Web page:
Our Robed Rulers

“If the justices are going to do politics, they should be in electoral politics. If John Roberts is going to write laws on the days when he isn’t posing as powerless to write laws, if Anthony Kennedy truly believes the country craves his eccentric notion of liberty (one that condemns government restraints on marriage 24 hours after it tightens government’s noose around one-sixth of the U.S. economy), then their seats should not be in an insulated third branch of government. They should be in an accountable third chamber of Congress.”

Should be, sure. But issuing edicts is so much easier than compromising, gathering support, and counting votes. You can’t expect Kennedy, our “wise Latina,” & their two liberal cronies to do the heavy lifting.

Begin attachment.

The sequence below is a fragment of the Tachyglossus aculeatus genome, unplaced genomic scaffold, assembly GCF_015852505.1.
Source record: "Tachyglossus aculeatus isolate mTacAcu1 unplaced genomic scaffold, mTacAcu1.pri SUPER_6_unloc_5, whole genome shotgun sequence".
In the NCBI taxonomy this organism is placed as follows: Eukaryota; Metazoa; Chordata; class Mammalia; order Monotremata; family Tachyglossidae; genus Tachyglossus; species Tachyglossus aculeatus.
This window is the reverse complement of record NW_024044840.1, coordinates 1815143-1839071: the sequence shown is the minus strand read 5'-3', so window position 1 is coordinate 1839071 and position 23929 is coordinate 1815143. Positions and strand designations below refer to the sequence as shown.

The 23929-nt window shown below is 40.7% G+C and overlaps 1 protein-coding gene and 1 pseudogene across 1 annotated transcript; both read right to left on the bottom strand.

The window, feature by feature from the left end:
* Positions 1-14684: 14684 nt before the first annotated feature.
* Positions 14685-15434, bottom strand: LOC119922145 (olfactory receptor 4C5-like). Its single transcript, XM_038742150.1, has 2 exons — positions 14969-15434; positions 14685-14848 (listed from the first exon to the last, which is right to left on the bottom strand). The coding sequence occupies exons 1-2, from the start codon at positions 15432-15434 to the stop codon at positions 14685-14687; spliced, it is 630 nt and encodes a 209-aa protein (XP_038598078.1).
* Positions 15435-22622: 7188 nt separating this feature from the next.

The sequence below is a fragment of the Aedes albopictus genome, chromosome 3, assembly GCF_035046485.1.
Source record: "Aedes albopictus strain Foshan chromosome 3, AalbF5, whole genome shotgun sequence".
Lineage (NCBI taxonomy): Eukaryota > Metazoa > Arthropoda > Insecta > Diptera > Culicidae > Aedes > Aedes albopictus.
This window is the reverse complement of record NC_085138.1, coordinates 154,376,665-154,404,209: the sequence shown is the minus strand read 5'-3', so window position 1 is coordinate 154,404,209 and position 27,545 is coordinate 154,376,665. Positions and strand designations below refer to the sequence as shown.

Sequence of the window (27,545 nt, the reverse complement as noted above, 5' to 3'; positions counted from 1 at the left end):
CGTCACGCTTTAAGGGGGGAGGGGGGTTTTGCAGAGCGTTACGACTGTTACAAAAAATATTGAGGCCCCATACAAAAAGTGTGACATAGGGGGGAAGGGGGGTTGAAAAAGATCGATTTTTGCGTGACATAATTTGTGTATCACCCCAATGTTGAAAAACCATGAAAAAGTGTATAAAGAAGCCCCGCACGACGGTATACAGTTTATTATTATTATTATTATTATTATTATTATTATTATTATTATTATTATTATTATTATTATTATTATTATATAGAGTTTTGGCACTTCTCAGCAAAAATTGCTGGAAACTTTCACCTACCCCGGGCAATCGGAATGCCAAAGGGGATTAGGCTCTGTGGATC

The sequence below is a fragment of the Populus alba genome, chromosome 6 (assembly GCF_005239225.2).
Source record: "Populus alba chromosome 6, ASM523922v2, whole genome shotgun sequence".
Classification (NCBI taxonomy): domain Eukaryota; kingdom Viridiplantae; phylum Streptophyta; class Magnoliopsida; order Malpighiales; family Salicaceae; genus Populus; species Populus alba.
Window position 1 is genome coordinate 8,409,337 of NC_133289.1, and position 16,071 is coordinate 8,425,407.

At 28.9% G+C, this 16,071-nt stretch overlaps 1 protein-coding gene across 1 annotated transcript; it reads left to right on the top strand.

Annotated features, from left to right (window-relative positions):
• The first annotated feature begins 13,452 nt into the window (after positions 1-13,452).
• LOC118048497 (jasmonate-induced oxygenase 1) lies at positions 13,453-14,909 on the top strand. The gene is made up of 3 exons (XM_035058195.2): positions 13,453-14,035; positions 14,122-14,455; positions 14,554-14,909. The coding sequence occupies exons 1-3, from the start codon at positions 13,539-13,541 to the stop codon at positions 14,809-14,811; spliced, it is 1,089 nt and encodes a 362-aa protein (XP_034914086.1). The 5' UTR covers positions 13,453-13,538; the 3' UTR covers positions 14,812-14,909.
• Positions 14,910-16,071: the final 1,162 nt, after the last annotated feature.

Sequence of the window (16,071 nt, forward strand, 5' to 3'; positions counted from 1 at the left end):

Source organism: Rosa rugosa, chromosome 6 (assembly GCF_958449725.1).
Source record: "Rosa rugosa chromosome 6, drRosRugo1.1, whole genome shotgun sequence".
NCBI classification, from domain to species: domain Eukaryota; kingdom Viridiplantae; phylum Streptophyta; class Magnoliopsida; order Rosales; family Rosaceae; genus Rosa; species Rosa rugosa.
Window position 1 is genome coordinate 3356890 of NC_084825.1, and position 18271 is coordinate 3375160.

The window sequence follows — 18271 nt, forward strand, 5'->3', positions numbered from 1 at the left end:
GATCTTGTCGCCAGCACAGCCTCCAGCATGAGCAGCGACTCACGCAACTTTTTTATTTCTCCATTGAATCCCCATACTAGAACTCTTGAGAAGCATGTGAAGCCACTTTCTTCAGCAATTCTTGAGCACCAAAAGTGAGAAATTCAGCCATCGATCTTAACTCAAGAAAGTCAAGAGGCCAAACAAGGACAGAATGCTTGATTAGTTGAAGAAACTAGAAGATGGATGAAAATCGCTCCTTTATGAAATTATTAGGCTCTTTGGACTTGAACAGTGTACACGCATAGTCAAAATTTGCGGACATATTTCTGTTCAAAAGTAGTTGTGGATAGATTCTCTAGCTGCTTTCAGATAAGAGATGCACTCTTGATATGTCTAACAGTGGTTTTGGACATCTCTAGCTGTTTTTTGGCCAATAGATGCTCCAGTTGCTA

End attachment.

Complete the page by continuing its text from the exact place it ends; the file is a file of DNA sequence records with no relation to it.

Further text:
There is a Consitutional remedy for these outlaws, as our own Ted Cruz points out, but it would require more consensus in Congress and the States than there is likely to be. Too many people like being told what to do. Or, maybe, just maybe, this will be the last straw:

“Surely it’s an unusual civil rights victory that disenfranchises the people of all 50 states on a critical issue. After a mere decade of political debate on the topic of same-sex marriage, the voters have been told that our opinions are no longer needed. Justice Kennedy will tell us what we think.”

Via NRO & Ricochet

2 responses to “Our Robed Rulers

  1. Hm… the other side of the same coin. Yes, too much of judicial activism vs too little. The balance is never to be fixed.

  2. Mrs. C., who as you known is of the liberal persuasion, says it’s a civil rights matter. I must admit there are parallels with the end-of-segregation civil rights laws. Fifty states were disenfranchised there, too, forced to give blacks equal rights whether they liked it or not. Although I don’t suppose there will be any busing this time, bringing soon-to-be-married gays into places that don’t have any.